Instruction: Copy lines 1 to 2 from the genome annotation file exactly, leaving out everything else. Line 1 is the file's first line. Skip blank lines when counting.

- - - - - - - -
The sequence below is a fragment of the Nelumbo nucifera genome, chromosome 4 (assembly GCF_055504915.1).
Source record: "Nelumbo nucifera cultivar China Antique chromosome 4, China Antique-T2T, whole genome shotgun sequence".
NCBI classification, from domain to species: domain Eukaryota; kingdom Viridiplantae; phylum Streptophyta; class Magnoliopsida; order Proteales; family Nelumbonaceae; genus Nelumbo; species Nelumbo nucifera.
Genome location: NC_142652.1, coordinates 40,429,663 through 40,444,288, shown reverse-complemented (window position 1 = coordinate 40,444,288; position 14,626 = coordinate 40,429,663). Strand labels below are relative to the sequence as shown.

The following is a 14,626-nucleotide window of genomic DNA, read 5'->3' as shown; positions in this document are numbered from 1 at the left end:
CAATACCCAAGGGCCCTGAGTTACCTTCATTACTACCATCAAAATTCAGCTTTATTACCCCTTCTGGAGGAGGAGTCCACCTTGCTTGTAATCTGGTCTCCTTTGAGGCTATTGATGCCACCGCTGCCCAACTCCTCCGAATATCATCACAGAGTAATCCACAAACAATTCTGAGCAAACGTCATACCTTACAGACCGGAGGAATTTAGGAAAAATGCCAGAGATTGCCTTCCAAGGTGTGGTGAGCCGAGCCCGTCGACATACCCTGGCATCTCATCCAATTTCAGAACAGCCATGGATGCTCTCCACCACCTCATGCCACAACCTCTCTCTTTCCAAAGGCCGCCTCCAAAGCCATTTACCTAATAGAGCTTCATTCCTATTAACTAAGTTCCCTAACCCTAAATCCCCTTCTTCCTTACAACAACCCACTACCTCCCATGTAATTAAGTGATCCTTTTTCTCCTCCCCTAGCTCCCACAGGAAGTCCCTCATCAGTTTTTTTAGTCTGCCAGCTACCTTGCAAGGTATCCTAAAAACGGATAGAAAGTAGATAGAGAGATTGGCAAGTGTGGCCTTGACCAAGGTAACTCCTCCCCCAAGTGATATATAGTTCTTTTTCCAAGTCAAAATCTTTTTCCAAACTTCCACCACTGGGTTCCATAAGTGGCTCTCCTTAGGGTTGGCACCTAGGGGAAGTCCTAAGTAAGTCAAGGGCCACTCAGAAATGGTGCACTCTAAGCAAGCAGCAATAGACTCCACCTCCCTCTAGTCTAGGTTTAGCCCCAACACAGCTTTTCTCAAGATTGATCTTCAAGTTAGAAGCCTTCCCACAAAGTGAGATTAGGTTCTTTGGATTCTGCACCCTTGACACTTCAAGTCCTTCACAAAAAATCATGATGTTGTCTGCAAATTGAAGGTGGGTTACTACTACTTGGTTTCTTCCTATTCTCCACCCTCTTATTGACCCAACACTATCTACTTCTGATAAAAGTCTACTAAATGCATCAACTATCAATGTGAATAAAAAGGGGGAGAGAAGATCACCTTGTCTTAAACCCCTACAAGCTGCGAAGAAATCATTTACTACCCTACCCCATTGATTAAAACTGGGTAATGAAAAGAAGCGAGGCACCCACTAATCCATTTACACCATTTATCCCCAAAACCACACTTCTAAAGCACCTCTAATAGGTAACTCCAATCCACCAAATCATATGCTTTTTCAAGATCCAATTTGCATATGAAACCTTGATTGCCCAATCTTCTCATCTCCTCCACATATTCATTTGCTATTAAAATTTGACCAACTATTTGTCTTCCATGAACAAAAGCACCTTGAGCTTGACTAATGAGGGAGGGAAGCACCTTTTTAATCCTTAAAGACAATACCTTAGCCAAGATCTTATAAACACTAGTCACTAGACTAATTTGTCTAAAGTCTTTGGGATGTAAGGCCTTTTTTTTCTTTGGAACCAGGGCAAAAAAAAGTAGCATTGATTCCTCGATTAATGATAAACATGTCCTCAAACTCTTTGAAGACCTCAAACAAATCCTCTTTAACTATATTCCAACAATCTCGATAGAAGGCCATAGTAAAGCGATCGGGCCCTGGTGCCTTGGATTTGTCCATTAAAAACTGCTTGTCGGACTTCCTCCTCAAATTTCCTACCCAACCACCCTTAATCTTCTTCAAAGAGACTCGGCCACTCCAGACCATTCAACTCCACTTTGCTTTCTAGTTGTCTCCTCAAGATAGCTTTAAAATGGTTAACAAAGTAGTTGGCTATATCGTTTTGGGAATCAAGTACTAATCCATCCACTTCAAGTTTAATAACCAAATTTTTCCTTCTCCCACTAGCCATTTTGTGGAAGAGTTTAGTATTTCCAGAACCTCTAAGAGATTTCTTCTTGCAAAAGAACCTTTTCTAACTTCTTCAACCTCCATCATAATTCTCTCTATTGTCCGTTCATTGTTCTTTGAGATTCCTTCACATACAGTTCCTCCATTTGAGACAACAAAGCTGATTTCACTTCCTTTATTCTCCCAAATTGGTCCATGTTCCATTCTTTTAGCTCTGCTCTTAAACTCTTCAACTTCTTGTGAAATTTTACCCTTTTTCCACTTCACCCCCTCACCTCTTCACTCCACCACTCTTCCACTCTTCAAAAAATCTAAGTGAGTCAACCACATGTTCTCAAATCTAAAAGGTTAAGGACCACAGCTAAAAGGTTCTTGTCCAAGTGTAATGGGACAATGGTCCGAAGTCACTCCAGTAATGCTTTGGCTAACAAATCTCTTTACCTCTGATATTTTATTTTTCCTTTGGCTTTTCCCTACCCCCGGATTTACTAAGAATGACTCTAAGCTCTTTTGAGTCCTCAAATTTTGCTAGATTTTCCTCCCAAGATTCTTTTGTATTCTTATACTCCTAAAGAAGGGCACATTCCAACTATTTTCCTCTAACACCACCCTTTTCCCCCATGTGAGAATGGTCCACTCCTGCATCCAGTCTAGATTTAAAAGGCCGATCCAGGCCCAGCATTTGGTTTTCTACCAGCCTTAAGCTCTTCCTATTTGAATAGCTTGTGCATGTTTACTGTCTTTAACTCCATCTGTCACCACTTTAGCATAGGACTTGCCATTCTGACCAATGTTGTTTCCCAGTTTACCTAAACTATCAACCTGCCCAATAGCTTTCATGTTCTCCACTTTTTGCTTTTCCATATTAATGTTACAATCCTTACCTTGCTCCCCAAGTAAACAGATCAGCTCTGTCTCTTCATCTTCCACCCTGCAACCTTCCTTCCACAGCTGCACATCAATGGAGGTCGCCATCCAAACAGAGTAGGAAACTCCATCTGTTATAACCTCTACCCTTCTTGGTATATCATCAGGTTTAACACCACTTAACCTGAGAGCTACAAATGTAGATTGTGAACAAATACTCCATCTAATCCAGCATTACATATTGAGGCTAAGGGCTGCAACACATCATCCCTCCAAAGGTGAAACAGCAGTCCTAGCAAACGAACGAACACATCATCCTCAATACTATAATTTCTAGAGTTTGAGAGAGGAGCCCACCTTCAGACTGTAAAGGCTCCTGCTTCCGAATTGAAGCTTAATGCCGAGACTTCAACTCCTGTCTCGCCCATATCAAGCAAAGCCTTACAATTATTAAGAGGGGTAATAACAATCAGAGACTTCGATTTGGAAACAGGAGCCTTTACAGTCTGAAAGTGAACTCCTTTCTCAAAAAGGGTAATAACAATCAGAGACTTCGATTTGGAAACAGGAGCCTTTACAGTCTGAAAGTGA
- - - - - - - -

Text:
The sequence below is a fragment of the Nelumbo nucifera genome, chromosome 4 (assembly GCF_055504915.1).
Source record: "Nelumbo nucifera cultivar China Antique chromosome 4, China Antique-T2T, whole genome shotgun sequence".